What remains for Tucker, the Badgers' leading scorer and rebounder, is rekindling his sense of timing and rebuilding his endurance. Taking part in limited practices for more than three weeks has made Tucker more likely to feel fatigue and less likely to attack the basket with authority.
"It's coming back," Tucker said. "Every day I'm getting more comfortable and I can feel I'm getting more comfortable in my shot and more comfortable with making reads and passing the ball. Everything is starting to add up. I'm starting to get a little more relaxed out there on the court."
The 20th ranked Badgers (7-3 Big Ten, 16-5 overall) will need a strong performance from Tucker if they hope to upend No. 1 Illinois (10-0, 24-0) here Saturday.
"Physically everything, I'm fine right now," said Tucker, who is averaging 14.4 points and 6.8 rebounds per game. "Everything else is just endurance and different things like that I have to build up."
The improvement in the 6-foot-5 sophomore forward's health was abundantly clear in Wisconsin's 72-69 win over visiting Iowa Wednesday. With the game tied 61-61 with less than 2:30 left to play, Tucker gave UW the lead for good, making an aggressive move to the paint and converting a three-point play after drawing a foul as he elevated for a short jumper.
"Mainly it is just getting on the practice floor," Tucker said. "When you sit out a couple practices, it takes time to build it back up."
In the five games prior to injuring his right foot in practice Jan. 9, Tucker had averaged 18.8 points and 8.6 rebounds, having scored more than 20 points in four of those contests.
He missed Wisconsin's win over Ohio State two days after the injury and took part in only modified practices for the following two weeks. During that time, however, he played through the injury in wins over Michigan State and Michigan and in a home loss to Illinois.
Tucker averaged 9.3 points, 8.3 rebounds and 25 minutes in those games. After contributing 16 points and eight rebounds in the loss to the Illini, however, he did not practice at all for the better part of a week and missed wins at Penn State Jan. 29 and at home versus Northwestern Feb. 2.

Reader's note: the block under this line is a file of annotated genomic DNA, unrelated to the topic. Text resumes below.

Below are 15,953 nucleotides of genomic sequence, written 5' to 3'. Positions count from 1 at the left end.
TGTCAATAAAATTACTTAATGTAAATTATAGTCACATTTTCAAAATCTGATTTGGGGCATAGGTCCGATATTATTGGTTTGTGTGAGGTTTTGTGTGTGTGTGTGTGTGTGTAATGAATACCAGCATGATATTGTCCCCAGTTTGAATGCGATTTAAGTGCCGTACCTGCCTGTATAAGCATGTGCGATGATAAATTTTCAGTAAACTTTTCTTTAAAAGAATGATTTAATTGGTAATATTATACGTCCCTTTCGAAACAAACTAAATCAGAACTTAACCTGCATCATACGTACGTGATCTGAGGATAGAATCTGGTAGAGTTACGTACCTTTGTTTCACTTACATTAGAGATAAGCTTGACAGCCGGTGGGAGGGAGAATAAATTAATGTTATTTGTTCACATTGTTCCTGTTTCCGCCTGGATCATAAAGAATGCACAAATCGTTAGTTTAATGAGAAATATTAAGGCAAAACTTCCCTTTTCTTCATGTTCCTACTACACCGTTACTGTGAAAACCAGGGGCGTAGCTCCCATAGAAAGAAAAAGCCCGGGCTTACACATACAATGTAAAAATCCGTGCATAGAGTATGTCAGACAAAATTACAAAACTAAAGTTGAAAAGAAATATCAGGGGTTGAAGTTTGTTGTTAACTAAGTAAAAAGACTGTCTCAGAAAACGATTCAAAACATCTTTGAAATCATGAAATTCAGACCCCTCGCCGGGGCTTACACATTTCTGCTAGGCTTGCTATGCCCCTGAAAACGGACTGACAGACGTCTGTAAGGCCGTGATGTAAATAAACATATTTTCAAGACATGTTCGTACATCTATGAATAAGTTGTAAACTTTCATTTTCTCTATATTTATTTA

"It is always frustrating," Tucker said of the injury. "Sometimes you might actually get out there and once you feel a little pain you might try to not go so much, you lean toward that side or just different things that mentally you probably lay off. You might do things different as opposed to feeling just all the way healthy."
Tucker practiced in full for the first time since the injury Feb. 4, then struggled through a 10-point, six-rebound performance in UW's loss at Minnesota a day later. He has not missed a beat in practice this week, the results of which were evident in the Iowa game.
"I've been actually out on the court now, you know, practicing," Tucker said. "I had a chance to practice with the team and go full out. It just builds back up and so there is no question with that either."
Of the three games he played hurt, Tucker's performance against the Illini was clearly his best. He scored all 16 of his points in that game in the second half, making 7 of 8 shots after halftime, including 2 of 3 three-pointers.
"Coming back and not practicing as much with the team, I was still trying to get a feel for everybody," Tucker said. "So, I think once I actually got more comfortable with the matchups and being out there with the group of guys that I was out there with, I just settled down and relaxed and just played normal basketball that I'm used to playing.
"That's the main thing, though. I just had to relax. I hadn't practiced in a while so I had to get back out on the court and just get into a rhythm, kind of a feel back for where I was at."
Tucker is practicing again and he is well on his way to finding his rhythm. That drumbeat is music to the Badgers' ears.